Introduction to Biomedical Ontologies 1: What is an Ontology?

submitted by: jennifer.r.smith

While reading an article or looking at a website, have you ever seen the term “ontology” and wondered what that meant? Do you hear people talking about using ontologies and ask yourself what the hubbub is about? This video is designed to help answer those questions. Here is a beginner’s look at what an ontology is and why ontologies are an important tool in the scientist’s toolbox.

Evan Eichler on “Sequencing Complex Genomic Regions” - Part II

submitted by: JGI

Evan Eichler, Howard Hughes Medical Investigator at the University of Washington, gives the May 28, 2009 keynote speech at the "Sequencing, Finishing, Analysis in the Future" meeting in Santa Fe, NM. Part 2 of 2.

Evan Eichler on “Sequencing Complex Genomic Regions” - Part I

submitted by: JGI

Evan Eichler, Howard Hughes Medical Investigator at the University of Washington, gives the May 28, 2009 keynote speech at the "Sequencing, Finishing, Analysis in the Future" meeting in Santa Fe, NM. Part 1 of 2.

The Biology of Genomes (2008) with David Bentley Interviewed by Chris Gunter

Dr. David Bentley is Vice President and Chief Scientist at Illumina Inc, developing new DNA sequencing technology for fast, accurate sequencing of complex genomes. His major research interest is the study of human sequence variation. He was previously Head of Human Genetics and founding Member of the Board of Management at the Wellcome Trust Sanger Institute, where he played leading roles in the Institute's contribution the human genome reference sequence, The SNP Consortium and the...

Telomeres and Telomerase: Their Implications in Human Health and Disease: Part 3: Stress, Telomeres and Telomerase in Humans (45:58)

submitted by: scivee-team
Telomerase, a specialized ribonucleprotein reverse transcriptase, is important for long-term eukaryotic cell proliferation and genomic stability, because it replenishes the DNA at telomeres. Thus depending on cell type telomerase partially or completely (depending on cell type) counteracts the progressive shortening of telomeres that otherwise occurs. Telomerase is highly active in many human malignancies, and a potential target for anti-cancer approaches. Furthermore, recent collaborative...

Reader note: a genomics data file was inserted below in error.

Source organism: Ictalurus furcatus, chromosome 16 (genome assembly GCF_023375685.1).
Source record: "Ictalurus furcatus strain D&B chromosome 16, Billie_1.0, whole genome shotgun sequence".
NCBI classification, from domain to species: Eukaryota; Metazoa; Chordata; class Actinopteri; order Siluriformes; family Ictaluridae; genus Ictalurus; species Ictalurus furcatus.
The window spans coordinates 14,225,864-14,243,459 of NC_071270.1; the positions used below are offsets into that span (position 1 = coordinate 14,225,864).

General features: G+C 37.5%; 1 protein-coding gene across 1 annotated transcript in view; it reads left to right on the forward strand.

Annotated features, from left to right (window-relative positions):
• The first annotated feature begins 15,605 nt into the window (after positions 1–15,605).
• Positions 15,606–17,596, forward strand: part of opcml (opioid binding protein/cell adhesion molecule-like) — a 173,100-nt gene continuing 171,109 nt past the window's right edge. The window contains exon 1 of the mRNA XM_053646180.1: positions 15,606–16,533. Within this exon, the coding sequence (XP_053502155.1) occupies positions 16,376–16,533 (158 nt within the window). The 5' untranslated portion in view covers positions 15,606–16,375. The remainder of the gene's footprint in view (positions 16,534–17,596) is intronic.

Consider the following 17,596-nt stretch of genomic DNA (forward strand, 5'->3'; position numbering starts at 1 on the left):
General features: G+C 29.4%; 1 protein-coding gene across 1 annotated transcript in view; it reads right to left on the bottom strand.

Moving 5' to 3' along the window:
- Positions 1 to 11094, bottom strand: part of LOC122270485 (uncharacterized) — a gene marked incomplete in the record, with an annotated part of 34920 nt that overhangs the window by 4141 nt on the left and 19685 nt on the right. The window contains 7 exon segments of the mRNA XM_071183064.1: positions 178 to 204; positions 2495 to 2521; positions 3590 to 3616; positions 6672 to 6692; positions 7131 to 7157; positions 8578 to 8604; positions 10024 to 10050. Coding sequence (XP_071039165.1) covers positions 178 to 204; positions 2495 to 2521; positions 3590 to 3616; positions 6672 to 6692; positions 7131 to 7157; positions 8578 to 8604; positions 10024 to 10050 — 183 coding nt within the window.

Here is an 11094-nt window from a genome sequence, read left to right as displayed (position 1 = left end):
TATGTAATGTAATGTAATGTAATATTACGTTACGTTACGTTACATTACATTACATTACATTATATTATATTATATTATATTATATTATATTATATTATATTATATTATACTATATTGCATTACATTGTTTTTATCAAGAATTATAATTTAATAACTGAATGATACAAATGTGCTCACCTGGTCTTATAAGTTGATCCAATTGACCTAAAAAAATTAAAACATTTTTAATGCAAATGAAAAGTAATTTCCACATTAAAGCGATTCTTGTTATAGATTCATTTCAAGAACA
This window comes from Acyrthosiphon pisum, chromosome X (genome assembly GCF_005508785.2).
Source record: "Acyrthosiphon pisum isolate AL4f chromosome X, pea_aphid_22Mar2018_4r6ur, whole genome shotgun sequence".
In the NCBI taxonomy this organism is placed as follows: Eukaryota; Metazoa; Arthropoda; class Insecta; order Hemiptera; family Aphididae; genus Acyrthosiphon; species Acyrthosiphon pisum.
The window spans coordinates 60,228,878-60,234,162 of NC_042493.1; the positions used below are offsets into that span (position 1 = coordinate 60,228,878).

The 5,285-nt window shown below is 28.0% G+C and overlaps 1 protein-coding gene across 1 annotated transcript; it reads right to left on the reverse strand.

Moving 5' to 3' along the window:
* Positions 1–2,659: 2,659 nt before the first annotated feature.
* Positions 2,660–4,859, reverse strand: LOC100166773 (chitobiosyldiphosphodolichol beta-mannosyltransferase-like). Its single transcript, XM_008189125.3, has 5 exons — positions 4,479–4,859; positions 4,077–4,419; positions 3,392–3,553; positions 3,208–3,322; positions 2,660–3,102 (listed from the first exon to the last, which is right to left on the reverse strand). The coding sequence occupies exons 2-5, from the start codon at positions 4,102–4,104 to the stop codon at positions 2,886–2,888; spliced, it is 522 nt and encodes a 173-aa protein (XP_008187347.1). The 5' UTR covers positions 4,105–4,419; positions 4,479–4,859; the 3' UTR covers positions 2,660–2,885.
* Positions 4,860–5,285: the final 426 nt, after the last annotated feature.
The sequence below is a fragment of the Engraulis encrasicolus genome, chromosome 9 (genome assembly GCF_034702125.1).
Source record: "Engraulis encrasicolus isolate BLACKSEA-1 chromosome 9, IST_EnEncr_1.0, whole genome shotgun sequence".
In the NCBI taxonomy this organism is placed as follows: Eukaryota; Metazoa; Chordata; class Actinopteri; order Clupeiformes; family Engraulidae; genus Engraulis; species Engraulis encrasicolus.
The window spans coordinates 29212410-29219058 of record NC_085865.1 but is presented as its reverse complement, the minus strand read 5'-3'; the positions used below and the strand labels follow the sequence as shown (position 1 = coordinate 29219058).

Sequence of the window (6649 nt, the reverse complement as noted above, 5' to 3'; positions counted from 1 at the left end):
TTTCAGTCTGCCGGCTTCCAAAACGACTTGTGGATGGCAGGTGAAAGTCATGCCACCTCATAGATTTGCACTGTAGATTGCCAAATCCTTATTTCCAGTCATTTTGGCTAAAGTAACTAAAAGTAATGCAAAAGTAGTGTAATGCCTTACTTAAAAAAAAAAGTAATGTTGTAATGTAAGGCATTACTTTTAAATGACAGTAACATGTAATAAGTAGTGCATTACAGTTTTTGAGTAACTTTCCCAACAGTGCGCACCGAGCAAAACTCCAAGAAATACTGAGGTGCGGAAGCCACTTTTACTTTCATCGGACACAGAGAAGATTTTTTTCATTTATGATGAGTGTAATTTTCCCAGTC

Telomeres and Telomerase: Their Implications in Human Health and Disease

submitted by: scivee-team
Telomerase, a specialized ribonucleprotein reverse transcriptase, is important for long-term eukaryotic cell proliferation and genomic stability, because it replenishes the DNA at telomeres. Thus depending on cell type telomerase partially or completely (depending on cell type) counteracts the progressive shortening of telomeres that otherwise occurs. Telomerase is highly active in many human malignancies, and a potential target for anti-cancer approaches. Furthermore, recent collaborative...

Wellness and Diseases: Implications of Important Microbiota

submitted by: dougramsey
The microbiota in personalized preventative medicine: how do we get from here to there and what role does metagenomics play? Synopsis—In this session we will (i) identify major questions and hurdles we face in under standing the integration between the human microbiota and human biology (in health and disease) and (ii) determine how these major questions may be addressed and what tools/technologies are required to overcome cur rent obstacles. We will attempt to identify immediate and...

Diversity Profile of the Human Skin Microbiome in Health and Disease Elizabeth A. Grice, National Institutes of Health

submitted by: dougramsey

Elizabeth A. Grice of National Institutes of Health discusses "Diversity Profile of the Human Skin Microbiome in Health and Disease"

AMPA Ligands in Neuroprotection

submitted by: alex01
Michael Spedding (Institute Internatinales Servier, Paris, France) described how neuroprotection can be achieved by either by blockade or by stimulation of AMPA (a-amino-3-hydroxy-5-methyl-4-isoxazole propionic acid) receptors. Low threshold AMPA receptor stimulation leads to the release of BDNF (brain-derived neurotrophic factor) which is neuroprotective. Blockade of AMPA receptors reduces excitotoxicity leading to neuroprotection. BDNF is a major activity-dependent neurotrophic factor...

TGFß & Alzheimer's Disease

submitted by: alex01

R.A. Flavell (Yale University, New Haven, CT) discusses the role of Transforming Growth Factor ß (TGFß) in disease. In the central nervous system of a murine model of AD this cytokine appears to prevent macrophages from attacking ß-amyloid. Flavell visualizes that selective blockade of this TGFß
activity could lead to the destruction of plaques in patients with AD.